the power of words

Category : God, different, faith


We all have more power over the people around us than we imagine. Every so often something reminds me of my this. I know I should be more aware of this, but life is hectic and it’s easier to just forget about it. After all, who wants to consider other people all the time?

The trouble is, that’s what we should be about as Christians – other people.

Now this power I talk of sounds kind of ominous, doesn’t it? I promise I’m not any kind of supervillain. And I don’t wear a black hat. But I still have a lot of influence over people.

Sometimes I am reminded of this power when I watch the reactions of someone I’m talking to. I can see them deflate or get excited. Other times I see it in an e-mail. You can read the tension in the e-mail all because I was too hasty in writing down my thoughts. And still other times I see it in how relationships have changed over time.

When you look at the Bible you’ll find a lot of references to the words “mouth” or “speak”. The writers of these books knew just what words could do. They knew that revolutions and romances have started from a few select words. They knew that knowledge can be passed from one generation to the next just through talking. Even the universe was created with a word from God.

Words have power.

The irony is we often use this power in a way that actually hurts the message we’re trying to send. According to research done by the Barna Group when people are asked to associate terms with Christianity the picture isn’t flattering. They use words like “hypocritical”, “homophobic”, “closed minded”, and “judgmental”.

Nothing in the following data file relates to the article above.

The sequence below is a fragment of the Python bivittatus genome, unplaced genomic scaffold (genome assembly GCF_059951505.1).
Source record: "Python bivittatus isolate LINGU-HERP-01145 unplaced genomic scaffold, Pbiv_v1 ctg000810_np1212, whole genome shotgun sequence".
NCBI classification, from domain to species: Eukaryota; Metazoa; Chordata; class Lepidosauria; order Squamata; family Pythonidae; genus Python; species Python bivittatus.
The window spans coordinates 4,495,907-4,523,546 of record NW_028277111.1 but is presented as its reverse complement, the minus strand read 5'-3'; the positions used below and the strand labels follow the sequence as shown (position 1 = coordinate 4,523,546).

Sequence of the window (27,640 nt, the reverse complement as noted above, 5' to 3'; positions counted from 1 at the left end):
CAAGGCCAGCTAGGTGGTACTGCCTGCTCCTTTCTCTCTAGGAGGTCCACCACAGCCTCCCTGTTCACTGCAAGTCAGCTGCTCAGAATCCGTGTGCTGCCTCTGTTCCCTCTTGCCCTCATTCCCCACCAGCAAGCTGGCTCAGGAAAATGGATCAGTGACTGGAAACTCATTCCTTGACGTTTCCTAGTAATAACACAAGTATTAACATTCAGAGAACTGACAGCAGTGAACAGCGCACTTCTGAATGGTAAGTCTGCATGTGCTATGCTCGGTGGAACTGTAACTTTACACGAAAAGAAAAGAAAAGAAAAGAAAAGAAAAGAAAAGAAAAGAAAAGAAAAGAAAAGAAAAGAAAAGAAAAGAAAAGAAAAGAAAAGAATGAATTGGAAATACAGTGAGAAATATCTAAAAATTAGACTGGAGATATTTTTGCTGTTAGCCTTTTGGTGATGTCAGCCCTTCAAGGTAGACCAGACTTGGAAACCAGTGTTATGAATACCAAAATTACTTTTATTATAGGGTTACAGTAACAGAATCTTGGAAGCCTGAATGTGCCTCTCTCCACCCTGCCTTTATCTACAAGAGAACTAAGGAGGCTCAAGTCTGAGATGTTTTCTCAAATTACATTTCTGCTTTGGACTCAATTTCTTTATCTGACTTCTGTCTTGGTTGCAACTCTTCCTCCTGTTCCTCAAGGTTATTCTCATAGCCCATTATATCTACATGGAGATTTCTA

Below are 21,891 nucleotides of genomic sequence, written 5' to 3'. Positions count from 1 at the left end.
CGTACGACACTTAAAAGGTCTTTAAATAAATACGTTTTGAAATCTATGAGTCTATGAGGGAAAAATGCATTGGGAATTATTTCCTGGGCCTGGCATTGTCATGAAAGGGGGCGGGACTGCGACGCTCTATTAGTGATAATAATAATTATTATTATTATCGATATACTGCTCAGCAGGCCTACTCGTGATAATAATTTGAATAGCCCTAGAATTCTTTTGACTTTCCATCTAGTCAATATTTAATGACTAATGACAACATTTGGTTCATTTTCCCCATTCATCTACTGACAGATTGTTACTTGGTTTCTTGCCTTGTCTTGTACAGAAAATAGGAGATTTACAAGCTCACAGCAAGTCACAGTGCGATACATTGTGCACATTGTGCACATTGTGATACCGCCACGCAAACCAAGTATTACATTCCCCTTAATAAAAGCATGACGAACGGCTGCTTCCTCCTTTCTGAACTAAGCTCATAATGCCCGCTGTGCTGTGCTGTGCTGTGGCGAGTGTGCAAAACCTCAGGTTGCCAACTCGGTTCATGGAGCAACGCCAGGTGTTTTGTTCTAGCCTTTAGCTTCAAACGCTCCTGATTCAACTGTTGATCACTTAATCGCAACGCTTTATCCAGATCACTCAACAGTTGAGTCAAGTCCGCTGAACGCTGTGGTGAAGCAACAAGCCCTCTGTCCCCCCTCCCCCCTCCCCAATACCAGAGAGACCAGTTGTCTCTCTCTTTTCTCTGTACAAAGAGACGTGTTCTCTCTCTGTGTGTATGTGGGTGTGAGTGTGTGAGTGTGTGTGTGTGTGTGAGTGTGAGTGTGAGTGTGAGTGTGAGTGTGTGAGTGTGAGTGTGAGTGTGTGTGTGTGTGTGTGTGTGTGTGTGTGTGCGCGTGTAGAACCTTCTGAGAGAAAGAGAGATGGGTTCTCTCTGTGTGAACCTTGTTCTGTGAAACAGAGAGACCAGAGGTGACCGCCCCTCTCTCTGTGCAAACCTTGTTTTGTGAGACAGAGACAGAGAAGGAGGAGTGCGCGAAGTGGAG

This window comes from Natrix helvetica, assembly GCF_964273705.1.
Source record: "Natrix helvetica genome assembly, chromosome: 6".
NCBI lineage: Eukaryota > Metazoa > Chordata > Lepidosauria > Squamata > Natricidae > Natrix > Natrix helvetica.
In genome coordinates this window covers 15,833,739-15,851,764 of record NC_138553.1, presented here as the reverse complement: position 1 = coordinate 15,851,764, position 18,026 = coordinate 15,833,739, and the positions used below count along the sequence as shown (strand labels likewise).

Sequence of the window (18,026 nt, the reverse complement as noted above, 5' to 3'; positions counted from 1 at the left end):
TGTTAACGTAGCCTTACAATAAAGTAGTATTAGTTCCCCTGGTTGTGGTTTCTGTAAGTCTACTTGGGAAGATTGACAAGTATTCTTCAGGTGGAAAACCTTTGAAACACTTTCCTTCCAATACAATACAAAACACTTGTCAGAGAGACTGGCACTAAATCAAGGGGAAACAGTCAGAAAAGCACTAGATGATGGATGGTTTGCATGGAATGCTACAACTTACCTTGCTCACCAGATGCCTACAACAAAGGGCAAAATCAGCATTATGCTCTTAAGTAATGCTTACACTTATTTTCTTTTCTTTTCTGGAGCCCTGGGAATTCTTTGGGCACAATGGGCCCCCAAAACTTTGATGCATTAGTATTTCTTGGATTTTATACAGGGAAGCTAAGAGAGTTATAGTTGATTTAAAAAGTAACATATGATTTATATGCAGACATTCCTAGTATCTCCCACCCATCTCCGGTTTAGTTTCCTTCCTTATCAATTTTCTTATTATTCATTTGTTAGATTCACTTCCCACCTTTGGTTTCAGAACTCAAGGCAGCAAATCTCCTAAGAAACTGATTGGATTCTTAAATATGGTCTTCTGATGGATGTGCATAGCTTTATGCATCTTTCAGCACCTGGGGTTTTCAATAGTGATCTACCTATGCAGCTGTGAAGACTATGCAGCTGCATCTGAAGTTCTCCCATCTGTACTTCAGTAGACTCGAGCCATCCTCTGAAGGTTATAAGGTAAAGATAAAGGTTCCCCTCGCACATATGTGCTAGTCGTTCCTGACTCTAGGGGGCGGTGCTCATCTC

That does not make me feel good. In fact it breaks my heart because I know that I don’t always reach out to people in love. I don’t always characterize who Jesus was. I’m sometimes too consumed with my own life to care. In short, I am very unChristian. Oh sure I probably have excuses. Some of them are probably even pretty good.

But none of that matters. When we act carelessly with our words we run the risk of turning someone away from the very message they need to hear. If they don’t believe God is love because they see Christians as bigoted, how can they ever experience the freedom that love brings? If they hear us judging them instead of giving them support, why would they think God would be there for them when they are alone and hurting?

Words mean something. And all too often I’m guilty of using them carelessly.

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